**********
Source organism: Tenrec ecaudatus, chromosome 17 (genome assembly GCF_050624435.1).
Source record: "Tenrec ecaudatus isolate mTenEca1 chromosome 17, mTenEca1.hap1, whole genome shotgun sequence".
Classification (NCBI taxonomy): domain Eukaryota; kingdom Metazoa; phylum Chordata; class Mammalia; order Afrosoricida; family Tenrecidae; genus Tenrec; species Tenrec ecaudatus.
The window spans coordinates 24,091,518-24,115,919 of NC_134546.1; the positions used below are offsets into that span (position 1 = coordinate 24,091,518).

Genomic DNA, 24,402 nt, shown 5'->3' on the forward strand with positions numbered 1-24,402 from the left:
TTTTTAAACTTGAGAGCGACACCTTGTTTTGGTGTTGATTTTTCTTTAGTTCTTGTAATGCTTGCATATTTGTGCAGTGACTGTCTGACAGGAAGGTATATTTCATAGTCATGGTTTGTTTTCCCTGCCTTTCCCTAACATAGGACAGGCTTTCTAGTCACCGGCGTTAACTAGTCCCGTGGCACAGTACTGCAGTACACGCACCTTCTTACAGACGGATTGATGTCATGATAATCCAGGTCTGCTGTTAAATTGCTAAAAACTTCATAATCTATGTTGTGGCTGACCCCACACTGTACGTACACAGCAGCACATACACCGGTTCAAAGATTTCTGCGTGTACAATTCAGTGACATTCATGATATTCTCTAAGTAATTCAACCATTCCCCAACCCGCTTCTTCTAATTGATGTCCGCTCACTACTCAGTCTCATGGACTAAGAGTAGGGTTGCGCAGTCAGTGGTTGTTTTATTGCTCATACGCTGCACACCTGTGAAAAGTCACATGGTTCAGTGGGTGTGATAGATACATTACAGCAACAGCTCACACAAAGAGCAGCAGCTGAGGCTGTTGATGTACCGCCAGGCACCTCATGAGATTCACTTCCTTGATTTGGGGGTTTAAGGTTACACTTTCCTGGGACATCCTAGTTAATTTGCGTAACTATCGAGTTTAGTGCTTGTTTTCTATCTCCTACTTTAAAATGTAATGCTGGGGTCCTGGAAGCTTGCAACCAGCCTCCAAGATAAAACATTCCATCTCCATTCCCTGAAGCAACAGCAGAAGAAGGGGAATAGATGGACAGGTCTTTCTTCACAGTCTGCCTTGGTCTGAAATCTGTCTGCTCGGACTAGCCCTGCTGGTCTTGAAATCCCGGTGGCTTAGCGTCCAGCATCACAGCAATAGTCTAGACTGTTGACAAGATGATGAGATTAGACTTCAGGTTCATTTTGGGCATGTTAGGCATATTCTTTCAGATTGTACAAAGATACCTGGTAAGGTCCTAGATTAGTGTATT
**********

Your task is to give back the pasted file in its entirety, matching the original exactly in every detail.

Source organism: Tenrec ecaudatus, chromosome 17 (genome assembly GCF_050624435.1).
Source record: "Tenrec ecaudatus isolate mTenEca1 chromosome 17, mTenEca1.hap1, whole genome shotgun sequence".
Classification (NCBI taxonomy): domain Eukaryota; kingdom Metazoa; phylum Chordata; class Mammalia; order Afrosoricida; family Tenrecidae; genus Tenrec; species Tenrec ecaudatus.
The window spans coordinates 24,091,518-24,115,919 of NC_134546.1; the positions used below are offsets into that span (position 1 = coordinate 24,091,518).

Genomic DNA, 24,402 nt, shown 5'->3' on the forward strand with positions numbered 1-24,402 from the left:
TTTTTAAACTTGAGAGCGACACCTTGTTTTGGTGTTGATTTTTCTTTAGTTCTTGTAATGCTTGCATATTTGTGCAGTGACTGTCTGACAGGAAGGTATATTTCATAGTCATGGTTTGTTTTCCCTGCCTTTCCCTAACATAGGACAGGCTTTCTAGTCACCGGCGTTAACTAGTCCCGTGGCACAGTACTGCAGTACACGCACCTTCTTACAGACGGATTGATGTCATGATAATCCAGGTCTGCTGTTAAATTGCTAAAAACTTCATAATCTATGTTGTGGCTGACCCCACACTGTACGTACACAGCAGCACATACACCGGTTCAAAGATTTCTGCGTGTACAATTCAGTGACATTCATGATATTCTCTAAGTAATTCAACCATTCCCCAACCCGCTTCTTCTAATTGATGTCCGCTCACTACTCAGTCTCATGGACTAAGAGTAGGGTTGCGCAGTCAGTGGTTGTTTTATTGCTCATACGCTGCACACCTGTGAAAAGTCACATGGTTCAGTGGGTGTGATAGATACATTACAGCAACAGCTCACACAAAGAGCAGCAGCTGAGGCTGTTGATGTACCGCCAGGCACCTCATGAGATTCACTTCCTTGATTTGGGGGTTTAAGGTTACACTTTCCTGGGACATCCTAGTTAATTTGCGTAACTATCGAGTTTAGTGCTTGTTTTCTATCTCCTACTTTAAAATGTAATGCTGGGGTCCTGGAAGCTTGCAACCAGCCTCCAAGATAAAACATTCCATCTCCATTCCCTGAAGCAACAGCAGAAGAAGGGGAATAGATGGACAGGTCTTTCTTCACAGTCTGCCTTGGTCTGAAATCTGTCTGCTCGGACTAGCCCTGCTGGTCTTGAAATCCCGGTGGCTTAGCGTCCAGCATCACAGCAATAGTCTAGACTGTTGACAAGATGATGAGATTAGACTTCAGGTTCATTTTGGGCATGTTAGGCATATTCTTTCAGATTGTACAAAGATACCTGGTAAGGTCCTAGATTAGTGTATT